By the time we reached there it was early afternoon and the sun had turned the stones into an oven. There is very little shade around Lake Turkana. We were instantly stunned at how the incredible Turkana people actually live there. Driving around the lakeshore we searched for a place of shade under a spindly acacia to eat lunch but literally every tree had some resting people or wildlife under it! We finally found a tree that we thought was vacant, only to find that four Turkana women were close by fetching water from a tiny well they had dug in the gravel. We said hello and shared some of our lunch with them and in turn they instantly invited us over to visit their homes. If this was our first taste of Turkana culture, we were instantly hooked!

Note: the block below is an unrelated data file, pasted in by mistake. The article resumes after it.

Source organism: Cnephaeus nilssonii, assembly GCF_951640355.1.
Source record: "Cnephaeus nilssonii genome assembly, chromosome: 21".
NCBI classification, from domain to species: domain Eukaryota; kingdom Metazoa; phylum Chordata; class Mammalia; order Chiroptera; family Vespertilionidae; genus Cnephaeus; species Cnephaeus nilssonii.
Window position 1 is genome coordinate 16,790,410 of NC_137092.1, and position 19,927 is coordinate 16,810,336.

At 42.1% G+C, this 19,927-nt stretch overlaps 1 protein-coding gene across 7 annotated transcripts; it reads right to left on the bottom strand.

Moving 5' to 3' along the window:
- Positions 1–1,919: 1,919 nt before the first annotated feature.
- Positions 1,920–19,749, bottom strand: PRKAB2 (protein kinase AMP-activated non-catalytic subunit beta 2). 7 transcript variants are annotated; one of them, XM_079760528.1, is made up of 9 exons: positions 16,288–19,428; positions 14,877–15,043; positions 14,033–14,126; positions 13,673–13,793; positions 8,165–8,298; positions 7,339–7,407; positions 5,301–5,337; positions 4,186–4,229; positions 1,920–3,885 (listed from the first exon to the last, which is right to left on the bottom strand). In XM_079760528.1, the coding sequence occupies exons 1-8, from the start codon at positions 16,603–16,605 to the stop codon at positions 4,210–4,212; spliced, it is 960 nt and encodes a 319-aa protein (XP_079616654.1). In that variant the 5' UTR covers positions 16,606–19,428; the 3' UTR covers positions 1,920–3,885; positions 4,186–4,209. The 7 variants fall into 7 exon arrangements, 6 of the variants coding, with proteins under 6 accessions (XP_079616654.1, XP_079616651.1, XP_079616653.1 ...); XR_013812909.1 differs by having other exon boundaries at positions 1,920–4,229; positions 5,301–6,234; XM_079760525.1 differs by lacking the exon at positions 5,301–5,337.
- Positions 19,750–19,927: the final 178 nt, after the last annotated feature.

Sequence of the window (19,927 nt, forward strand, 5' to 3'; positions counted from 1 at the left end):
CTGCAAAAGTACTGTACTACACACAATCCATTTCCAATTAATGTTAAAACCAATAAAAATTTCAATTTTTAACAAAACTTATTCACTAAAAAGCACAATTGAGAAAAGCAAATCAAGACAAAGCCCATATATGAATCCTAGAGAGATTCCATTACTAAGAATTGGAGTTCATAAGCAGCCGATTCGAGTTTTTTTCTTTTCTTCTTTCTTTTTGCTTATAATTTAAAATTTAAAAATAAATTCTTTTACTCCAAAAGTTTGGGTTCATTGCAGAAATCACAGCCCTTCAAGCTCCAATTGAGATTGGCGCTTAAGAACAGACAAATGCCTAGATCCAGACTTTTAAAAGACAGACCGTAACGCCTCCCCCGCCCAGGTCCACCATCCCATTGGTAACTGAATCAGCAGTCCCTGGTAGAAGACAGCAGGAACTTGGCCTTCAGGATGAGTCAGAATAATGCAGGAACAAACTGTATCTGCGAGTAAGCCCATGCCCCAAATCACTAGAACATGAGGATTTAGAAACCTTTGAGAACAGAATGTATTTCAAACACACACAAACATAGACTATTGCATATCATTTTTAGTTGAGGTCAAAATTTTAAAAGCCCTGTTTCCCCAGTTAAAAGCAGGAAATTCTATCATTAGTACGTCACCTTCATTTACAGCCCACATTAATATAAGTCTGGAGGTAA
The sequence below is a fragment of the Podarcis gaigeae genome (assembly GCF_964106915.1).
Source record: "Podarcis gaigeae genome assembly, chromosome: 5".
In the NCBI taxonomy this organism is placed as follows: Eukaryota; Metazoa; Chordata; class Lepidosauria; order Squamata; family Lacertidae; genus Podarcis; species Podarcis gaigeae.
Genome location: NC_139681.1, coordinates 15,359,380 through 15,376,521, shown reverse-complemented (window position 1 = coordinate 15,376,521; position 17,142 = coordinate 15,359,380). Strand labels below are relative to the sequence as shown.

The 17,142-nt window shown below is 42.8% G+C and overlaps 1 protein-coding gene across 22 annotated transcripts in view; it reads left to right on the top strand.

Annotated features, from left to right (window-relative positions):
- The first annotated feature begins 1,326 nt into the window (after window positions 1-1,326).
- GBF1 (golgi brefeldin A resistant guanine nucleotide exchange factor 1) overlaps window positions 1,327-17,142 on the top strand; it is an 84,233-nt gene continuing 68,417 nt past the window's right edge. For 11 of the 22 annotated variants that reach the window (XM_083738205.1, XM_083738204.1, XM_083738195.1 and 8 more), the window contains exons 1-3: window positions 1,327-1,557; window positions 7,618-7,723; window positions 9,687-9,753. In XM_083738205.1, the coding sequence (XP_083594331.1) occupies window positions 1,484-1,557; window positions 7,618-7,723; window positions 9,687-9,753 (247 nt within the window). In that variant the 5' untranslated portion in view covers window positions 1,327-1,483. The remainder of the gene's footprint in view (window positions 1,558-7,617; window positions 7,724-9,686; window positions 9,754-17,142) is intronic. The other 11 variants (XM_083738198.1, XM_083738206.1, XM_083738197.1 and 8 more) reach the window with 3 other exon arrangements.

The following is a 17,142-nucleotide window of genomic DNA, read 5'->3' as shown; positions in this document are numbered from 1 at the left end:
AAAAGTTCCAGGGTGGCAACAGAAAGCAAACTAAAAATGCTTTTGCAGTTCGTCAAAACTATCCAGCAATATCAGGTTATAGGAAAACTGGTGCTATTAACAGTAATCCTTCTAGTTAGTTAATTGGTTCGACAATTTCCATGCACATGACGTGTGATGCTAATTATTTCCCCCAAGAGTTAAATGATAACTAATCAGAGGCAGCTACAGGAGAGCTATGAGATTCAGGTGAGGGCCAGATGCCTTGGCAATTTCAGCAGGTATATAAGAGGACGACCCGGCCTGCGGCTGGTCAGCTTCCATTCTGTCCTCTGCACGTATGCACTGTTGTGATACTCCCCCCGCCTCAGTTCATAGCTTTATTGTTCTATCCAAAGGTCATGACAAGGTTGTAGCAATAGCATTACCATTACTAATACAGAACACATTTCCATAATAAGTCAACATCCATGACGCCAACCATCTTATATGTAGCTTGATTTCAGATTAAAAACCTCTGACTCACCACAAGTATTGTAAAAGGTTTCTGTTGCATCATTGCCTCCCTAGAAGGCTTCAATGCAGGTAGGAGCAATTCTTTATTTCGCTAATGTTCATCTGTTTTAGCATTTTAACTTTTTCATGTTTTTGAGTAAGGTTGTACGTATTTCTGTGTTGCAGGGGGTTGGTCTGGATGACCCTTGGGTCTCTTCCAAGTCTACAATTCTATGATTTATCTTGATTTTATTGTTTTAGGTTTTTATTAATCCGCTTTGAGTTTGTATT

We continued our drive around the lake shore to reach the small town of Loiyangalani, where we checked into our neat and basic lodge.

El Molo

Late that afternoon we drove out to one of the two last remaining villages of El Molo people. As one of the most critically endangered cultures in Africa, we were saddened to learn that real El Molo people now number less than a hundred and their entire culture is hanging by the thread of several elders who are considered to be full blooded El Molo. Through intermarriage, ‘education’ and population pressures many El Molo are now wedding either nearby Rendile or Turkana people which is diluting their culture. Their official language is already extinct. It was quite special spending an afternoon watching how El Molo women weave their intricate baskets and make homes from the fronds of Doum Palm leaves. We also learned how they dry fish and we watched a few fishermen preparing to go out fishing on the lake that night. We stayed until sunset and just before we left we gave a donation to an elderly El Molo woman to help her with paying her husband’s hospital fees as he was sick.